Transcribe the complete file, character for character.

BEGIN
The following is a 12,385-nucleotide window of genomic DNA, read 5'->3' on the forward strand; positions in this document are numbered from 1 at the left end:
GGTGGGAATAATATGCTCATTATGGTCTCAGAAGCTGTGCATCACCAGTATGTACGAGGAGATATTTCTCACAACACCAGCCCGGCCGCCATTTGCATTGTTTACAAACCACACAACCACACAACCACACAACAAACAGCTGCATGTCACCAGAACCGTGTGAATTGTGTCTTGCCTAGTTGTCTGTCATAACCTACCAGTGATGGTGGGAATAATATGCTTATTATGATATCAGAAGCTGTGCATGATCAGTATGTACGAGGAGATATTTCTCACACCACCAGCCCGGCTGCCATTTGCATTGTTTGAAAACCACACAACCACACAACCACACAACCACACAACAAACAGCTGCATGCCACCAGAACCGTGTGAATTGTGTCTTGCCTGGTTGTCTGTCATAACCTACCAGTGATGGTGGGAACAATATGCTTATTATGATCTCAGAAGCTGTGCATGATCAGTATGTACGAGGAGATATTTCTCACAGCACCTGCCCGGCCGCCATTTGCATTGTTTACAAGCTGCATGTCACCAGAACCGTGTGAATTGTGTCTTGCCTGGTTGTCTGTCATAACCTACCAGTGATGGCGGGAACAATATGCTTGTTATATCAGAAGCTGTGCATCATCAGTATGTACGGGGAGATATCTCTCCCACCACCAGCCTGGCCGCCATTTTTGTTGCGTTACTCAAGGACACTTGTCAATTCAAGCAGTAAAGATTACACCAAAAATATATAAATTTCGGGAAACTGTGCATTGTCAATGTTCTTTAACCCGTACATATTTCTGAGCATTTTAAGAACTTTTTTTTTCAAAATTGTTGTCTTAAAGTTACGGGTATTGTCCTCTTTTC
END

The following is a 12,385-nucleotide window of genomic DNA, read 5'->3' on the forward strand; positions in this document are numbered from 1 at the left end:
GGTGGGAATAATATGCTCATTATGGTCTCAGAAGCTGTGCATCACCAGTATGTACGAGGAGATATTTCTCACAACACCAGCCCGGCCGCCATTTGCATTGTTTACAAACCACACAACCACACAACCACACAACAAACAGCTGCATGTCACCAGAACCGTGTGAATTGTGTCTTGCCTAGTTGTCTGTCATAACCTACCAGTGATGGTGGGAATAATATGCTTATTATGATATCAGAAGCTGTGCATGATCAGTATGTACGAGGAGATATTTCTCACACCACCAGCCCGGCTGCCATTTGCATTGTTTGAAAACCACACAACCACACAACCACACAACCACACAACAAACAGCTGCATGCCACCAGAACCGTGTGAATTGTGTCTTGCCTGGTTGTCTGTCATAACCTACCAGTGATGGTGGGAACAATATGCTTATTATGATCTCAGAAGCTGTGCATGATCAGTATGTACGAGGAGATATTTCTCACAGCACCTGCCCGGCCGCCATTTGCATTGTTTACAAGCTGCATGTCACCAGAACCGTGTGAATTGTGTCTTGCCTGGTTGTCTGTCATAACCTACCAGTGATGGCGGGAACAATATGCTTGTTATATCAGAAGCTGTGCATCATCAGTATGTACGGGGAGATATCTCTCCCACCACCAGCCTGGCCGCCATTTTTGTTGCGTTACTCAAGGACACTTGTCAATTCAAGCAGTAAAGATTACACCAAAAATATATAAATTTCGGGAAACTGTGCATTGTCAATGTTCTTTAACCCGTACATATTTCTGAGCATTTTAAGAACTTTTTTTTTCAAAATTGTTGTCTTAAAGTTACGGGTATTGTCCTCTTTTC